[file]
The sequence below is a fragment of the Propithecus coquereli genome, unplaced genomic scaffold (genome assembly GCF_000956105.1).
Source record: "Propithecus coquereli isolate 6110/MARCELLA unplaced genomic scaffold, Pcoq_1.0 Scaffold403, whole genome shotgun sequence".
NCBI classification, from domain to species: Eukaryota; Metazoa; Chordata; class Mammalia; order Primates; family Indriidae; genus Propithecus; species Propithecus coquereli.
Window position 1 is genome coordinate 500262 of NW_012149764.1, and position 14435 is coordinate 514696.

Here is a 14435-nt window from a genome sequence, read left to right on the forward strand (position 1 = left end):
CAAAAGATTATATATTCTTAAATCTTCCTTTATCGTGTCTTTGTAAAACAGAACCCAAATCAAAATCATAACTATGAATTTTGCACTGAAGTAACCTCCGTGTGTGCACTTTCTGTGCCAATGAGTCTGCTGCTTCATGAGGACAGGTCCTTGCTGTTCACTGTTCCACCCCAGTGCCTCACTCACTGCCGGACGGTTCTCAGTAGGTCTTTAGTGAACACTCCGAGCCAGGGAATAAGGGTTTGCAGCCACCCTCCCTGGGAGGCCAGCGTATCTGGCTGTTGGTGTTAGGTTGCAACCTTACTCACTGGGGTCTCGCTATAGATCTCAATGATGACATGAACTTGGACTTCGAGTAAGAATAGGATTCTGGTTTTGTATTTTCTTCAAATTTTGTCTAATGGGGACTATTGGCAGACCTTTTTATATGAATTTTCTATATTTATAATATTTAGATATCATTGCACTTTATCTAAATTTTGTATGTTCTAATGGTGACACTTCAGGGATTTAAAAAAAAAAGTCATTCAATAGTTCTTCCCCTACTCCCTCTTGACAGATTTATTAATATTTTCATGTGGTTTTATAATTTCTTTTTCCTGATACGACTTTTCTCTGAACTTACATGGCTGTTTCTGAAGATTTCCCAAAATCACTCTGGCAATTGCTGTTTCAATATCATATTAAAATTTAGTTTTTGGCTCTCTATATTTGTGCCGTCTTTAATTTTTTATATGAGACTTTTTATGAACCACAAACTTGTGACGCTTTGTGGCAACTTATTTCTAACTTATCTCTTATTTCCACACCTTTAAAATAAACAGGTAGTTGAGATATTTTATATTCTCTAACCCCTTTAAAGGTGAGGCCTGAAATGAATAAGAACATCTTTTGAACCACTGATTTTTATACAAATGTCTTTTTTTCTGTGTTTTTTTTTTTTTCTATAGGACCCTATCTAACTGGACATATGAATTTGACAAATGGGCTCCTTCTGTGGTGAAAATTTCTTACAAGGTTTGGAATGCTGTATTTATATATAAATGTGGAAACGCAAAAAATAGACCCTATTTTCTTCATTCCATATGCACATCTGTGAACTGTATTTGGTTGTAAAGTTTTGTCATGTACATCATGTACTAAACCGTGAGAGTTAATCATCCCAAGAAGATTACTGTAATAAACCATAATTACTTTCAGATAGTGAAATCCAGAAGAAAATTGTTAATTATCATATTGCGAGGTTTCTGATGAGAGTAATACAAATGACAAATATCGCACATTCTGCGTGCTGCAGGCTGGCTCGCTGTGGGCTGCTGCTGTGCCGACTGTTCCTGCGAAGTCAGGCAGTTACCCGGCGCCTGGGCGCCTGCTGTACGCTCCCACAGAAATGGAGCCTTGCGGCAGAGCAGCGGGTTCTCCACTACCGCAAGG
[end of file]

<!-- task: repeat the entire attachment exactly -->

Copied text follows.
The sequence below is a fragment of the Propithecus coquereli genome, unplaced genomic scaffold (genome assembly GCF_000956105.1).
Source record: "Propithecus coquereli isolate 6110/MARCELLA unplaced genomic scaffold, Pcoq_1.0 Scaffold403, whole genome shotgun sequence".
NCBI classification, from domain to species: Eukaryota; Metazoa; Chordata; class Mammalia; order Primates; family Indriidae; genus Propithecus; species Propithecus coquereli.
Window position 1 is genome coordinate 500262 of NW_012149764.1, and position 14435 is coordinate 514696.

Here is a 14435-nt window from a genome sequence, read left to right on the forward strand (position 1 = left end):
CAAAAGATTATATATTCTTAAATCTTCCTTTATCGTGTCTTTGTAAAACAGAACCCAAATCAAAATCATAACTATGAATTTTGCACTGAAGTAACCTCCGTGTGTGCACTTTCTGTGCCAATGAGTCTGCTGCTTCATGAGGACAGGTCCTTGCTGTTCACTGTTCCACCCCAGTGCCTCACTCACTGCCGGACGGTTCTCAGTAGGTCTTTAGTGAACACTCCGAGCCAGGGAATAAGGGTTTGCAGCCACCCTCCCTGGGAGGCCAGCGTATCTGGCTGTTGGTGTTAGGTTGCAACCTTACTCACTGGGGTCTCGCTATAGATCTCAATGATGACATGAACTTGGACTTCGAGTAAGAATAGGATTCTGGTTTTGTATTTTCTTCAAATTTTGTCTAATGGGGACTATTGGCAGACCTTTTTATATGAATTTTCTATATTTATAATATTTAGATATCATTGCACTTTATCTAAATTTTGTATGTTCTAATGGTGACACTTCAGGGATTTAAAAAAAAAAGTCATTCAATAGTTCTTCCCCTACTCCCTCTTGACAGATTTATTAATATTTTCATGTGGTTTTATAATTTCTTTTTCCTGATACGACTTTTCTCTGAACTTACATGGCTGTTTCTGAAGATTTCCCAAAATCACTCTGGCAATTGCTGTTTCAATATCATATTAAAATTTAGTTTTTGGCTCTCTATATTTGTGCCGTCTTTAATTTTTTATATGAGACTTTTTATGAACCACAAACTTGTGACGCTTTGTGGCAACTTATTTCTAACTTATCTCTTATTTCCACACCTTTAAAATAAACAGGTAGTTGAGATATTTTATATTCTCTAACCCCTTTAAAGGTGAGGCCTGAAATGAATAAGAACATCTTTTGAACCACTGATTTTTATACAAATGTCTTTTTTTCTGTGTTTTTTTTTTTTTCTATAGGACCCTATCTAACTGGACATATGAATTTGACAAATGGGCTCCTTCTGTGGTGAAAATTTCTTACAAGGTTTGGAATGCTGTATTTATATATAAATGTGGAAACGCAAAAAATAGACCCTATTTTCTTCATTCCATATGCACATCTGTGAACTGTATTTGGTTGTAAAGTTTTGTCATGTACATCATGTACTAAACCGTGAGAGTTAATCATCCCAAGAAGATTACTGTAATAAACCATAATTACTTTCAGATAGTGAAATCCAGAAGAAAATTGTTAATTATCATATTGCGAGGTTTCTGATGAGAGTAATACAAATGACAAATATCGCACATTCTGCGTGCTGCAGGCTGGCTCGCTGTGGGCTGCTGCTGTGCCGACTGTTCCTGCGAAGTCAGGCAGTTACCCGGCGCCTGGGCGCCTGCTGTACGCTCCCACAGAAATGGAGCCTTGCGGCAGAGCAGCGGGTTCTCCACTACCGCAAGG